It is only 50 degrees today, and I think how lucky I am compared to some of my friends in the States. James sets old fashioned traps with cheese for mice, and seems to catch one every time on the cellar steps. He tosses them from the kitchen door into the middle of the Bupleurum Fruticosum, and Temba who has a very good sense of smell stands there with a mouse in his mouth looking enraptured. I dont like mice much even when they are dead. Almost all the snowdrops are coming up and make a lovely splash of white. The Sarcoccoccas perfume the air as you walk past them, and the ones in the par terre have been pruned back a lot and are more in scale. The three Skimmia confusa Kew Green have got out of all proportion, and are going to be cut hard back after flowering. The two on the right are much larger. Tomorrow the two broken lime trees are going to be cut down, and I am rather looking forward to seeing what that looks like, as it will let a lot more light in. Tomorrow I have got my second lecture at Steeple Aston. I have already gone to see exactly where it is. Clive’s photos were so amazing last week that there were a lot of gasps in the audience.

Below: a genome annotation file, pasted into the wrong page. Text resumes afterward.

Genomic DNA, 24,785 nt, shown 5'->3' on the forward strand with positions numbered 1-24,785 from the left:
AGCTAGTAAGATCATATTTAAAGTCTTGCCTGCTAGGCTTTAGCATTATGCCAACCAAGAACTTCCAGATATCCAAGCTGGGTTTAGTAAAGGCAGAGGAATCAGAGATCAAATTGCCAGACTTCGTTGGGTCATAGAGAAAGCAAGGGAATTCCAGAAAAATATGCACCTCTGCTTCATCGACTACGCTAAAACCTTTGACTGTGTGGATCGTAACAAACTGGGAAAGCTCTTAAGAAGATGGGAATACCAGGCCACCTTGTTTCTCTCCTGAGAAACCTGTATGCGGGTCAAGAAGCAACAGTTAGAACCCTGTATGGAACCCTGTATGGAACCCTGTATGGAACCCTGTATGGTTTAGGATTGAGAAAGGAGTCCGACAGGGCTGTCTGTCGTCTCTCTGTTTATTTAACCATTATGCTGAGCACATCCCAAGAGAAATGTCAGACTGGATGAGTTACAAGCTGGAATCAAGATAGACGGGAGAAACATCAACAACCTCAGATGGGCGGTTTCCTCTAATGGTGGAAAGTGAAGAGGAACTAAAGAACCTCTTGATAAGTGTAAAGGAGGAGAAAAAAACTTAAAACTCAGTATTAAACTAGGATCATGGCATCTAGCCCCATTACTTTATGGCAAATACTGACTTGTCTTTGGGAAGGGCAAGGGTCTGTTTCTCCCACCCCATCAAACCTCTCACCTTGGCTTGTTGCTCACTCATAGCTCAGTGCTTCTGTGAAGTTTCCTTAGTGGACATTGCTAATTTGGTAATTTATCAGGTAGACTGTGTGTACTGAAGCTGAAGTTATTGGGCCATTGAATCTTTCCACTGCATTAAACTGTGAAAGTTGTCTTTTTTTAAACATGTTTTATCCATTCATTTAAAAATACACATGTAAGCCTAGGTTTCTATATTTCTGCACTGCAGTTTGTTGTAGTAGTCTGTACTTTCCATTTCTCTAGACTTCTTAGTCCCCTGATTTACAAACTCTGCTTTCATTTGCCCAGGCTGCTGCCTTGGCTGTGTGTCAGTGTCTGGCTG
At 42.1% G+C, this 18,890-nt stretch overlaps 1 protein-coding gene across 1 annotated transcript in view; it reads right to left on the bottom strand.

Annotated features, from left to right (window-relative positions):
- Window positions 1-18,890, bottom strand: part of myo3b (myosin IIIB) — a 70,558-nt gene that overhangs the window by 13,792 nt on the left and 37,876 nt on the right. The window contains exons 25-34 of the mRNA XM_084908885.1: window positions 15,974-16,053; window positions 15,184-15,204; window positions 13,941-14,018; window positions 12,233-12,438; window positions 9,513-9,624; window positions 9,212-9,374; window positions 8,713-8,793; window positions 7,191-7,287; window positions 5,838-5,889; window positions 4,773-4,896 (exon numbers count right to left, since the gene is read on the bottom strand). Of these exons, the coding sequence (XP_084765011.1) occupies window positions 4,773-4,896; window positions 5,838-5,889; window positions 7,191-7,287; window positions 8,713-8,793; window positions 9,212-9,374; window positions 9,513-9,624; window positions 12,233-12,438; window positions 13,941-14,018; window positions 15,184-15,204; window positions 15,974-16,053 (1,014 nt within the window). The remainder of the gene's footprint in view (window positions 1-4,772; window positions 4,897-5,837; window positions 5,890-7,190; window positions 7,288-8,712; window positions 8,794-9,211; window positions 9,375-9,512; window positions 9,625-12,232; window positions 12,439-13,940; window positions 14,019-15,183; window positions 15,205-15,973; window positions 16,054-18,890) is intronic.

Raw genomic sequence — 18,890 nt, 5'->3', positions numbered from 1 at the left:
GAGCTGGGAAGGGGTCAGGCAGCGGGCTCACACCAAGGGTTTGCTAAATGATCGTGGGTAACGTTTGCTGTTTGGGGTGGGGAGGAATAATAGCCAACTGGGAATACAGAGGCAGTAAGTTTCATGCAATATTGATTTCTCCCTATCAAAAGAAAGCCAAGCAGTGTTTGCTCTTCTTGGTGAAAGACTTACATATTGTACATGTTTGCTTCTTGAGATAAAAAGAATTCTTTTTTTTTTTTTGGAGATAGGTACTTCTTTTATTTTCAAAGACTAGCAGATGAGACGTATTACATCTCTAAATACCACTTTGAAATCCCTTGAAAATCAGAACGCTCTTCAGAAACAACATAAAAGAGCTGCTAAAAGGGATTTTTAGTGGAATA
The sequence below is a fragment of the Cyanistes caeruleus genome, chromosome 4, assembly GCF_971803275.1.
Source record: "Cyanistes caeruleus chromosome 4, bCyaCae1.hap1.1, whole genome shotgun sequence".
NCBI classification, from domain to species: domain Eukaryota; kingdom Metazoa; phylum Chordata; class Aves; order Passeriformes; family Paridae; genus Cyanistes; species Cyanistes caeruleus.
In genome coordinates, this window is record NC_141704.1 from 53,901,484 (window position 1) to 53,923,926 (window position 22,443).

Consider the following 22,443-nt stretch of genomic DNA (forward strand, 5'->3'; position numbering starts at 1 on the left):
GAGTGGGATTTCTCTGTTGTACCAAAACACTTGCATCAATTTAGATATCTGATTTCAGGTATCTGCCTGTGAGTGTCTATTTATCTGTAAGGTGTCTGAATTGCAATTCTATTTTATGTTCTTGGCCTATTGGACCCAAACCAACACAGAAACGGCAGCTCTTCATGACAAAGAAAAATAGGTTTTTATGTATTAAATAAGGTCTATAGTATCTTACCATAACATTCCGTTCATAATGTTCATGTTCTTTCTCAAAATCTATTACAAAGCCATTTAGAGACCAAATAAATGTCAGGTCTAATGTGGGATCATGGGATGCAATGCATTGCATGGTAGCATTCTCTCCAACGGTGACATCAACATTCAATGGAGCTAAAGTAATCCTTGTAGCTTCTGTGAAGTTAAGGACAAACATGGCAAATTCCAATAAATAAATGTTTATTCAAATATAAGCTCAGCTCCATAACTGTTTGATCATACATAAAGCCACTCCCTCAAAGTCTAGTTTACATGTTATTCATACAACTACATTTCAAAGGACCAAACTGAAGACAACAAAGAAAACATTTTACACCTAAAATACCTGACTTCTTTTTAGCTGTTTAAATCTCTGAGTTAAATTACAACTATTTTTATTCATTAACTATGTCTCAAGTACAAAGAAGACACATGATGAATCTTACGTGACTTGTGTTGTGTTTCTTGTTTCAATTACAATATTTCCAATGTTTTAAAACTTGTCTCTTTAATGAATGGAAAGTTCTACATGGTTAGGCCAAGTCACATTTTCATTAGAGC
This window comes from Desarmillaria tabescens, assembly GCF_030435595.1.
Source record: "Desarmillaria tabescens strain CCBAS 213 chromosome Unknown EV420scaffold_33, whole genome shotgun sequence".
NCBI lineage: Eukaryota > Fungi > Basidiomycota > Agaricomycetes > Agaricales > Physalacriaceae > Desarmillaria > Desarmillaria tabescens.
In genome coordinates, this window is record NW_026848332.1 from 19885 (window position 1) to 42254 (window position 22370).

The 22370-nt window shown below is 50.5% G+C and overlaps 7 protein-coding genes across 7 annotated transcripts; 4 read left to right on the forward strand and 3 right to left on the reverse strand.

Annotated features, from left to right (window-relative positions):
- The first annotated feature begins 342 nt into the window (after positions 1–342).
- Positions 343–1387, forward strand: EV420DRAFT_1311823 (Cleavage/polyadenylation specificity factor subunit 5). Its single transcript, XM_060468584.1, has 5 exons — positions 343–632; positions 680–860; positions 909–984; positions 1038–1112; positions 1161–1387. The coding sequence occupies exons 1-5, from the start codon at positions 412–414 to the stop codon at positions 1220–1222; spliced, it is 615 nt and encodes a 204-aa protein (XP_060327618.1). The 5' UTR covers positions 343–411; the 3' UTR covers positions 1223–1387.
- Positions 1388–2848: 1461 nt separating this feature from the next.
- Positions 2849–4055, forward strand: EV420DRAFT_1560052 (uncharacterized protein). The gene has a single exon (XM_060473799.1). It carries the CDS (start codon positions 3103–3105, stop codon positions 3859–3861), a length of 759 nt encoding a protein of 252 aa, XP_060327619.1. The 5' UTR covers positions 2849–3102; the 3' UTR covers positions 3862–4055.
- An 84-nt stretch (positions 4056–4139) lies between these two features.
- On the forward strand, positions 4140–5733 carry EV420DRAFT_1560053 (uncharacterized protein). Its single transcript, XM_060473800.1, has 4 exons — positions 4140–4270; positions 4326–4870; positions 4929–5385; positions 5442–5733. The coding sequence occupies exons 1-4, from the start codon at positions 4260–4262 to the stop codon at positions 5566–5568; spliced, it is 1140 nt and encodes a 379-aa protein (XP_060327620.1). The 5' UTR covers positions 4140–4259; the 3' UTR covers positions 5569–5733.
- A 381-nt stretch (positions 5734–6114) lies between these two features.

0My Anemone Ingramii is flowering already. It is the deepest blue anemone blanda, the earliest to flower, and it comes from Greece. It is slow to increase but when it does is an eyecatcher. I first saw a large patch of it at Bob Brown’s nursery, Cotswold Garden Flowers, and it so impressed me that I never forgot it until I could get hold of it. It was difficult in those days. We are still cutting back the borders. My two circles in the paddock are starting to look interesting. By that I mean a lot of it is flowering, mainly the snowdrops, and the earliest Paeonie Mairei which we have divided into two. Thomas and Nicholas are coming to stay thursday and friday, and maybe we can sit down there.